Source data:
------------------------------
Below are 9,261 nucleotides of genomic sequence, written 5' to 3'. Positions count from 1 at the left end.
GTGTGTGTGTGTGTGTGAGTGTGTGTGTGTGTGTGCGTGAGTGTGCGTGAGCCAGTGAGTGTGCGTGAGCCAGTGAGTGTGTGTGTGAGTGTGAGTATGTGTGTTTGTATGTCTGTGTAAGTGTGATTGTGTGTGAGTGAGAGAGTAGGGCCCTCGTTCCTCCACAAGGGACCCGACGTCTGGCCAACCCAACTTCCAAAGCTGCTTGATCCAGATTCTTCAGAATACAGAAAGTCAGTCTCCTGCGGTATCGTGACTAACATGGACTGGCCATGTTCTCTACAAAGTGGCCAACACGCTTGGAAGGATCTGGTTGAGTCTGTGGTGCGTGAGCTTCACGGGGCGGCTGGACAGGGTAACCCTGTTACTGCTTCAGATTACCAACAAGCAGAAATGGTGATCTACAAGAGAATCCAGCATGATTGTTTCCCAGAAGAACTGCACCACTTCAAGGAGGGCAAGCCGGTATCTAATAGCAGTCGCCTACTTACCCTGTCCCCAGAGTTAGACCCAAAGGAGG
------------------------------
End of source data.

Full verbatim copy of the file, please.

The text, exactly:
Below are 9,261 nucleotides of genomic sequence, written 5' to 3'. Positions count from 1 at the left end.
GTGTGTGTGTGTGTGTGAGTGTGTGTGTGTGTGTGCGTGAGTGTGCGTGAGCCAGTGAGTGTGCGTGAGCCAGTGAGTGTGTGTGTGAGTGTGAGTATGTGTGTTTGTATGTCTGTGTAAGTGTGATTGTGTGTGAGTGAGAGAGTAGGGCCCTCGTTCCTCCACAAGGGACCCGACGTCTGGCCAACCCAACTTCCAAAGCTGCTTGATCCAGATTCTTCAGAATACAGAAAGTCAGTCTCCTGCGGTATCGTGACTAACATGGACTGGCCATGTTCTCTACAAAGTGGCCAACACGCTTGGAAGGATCTGGTTGAGTCTGTGGTGCGTGAGCTTCACGGGGCGGCTGGACAGGGTAACCCTGTTACTGCTTCAGATTACCAACAAGCAGAAATGGTGATCTACAAGAGAATCCAGCATGATTGTTTCCCAGAAGAACTGCACCACTTCAAGGAGGGCAAGCCGGTATCTAATAGCAGTCGCCTACTTACCCTGTCCCCAGAGTTAGACCCAAAGGAGG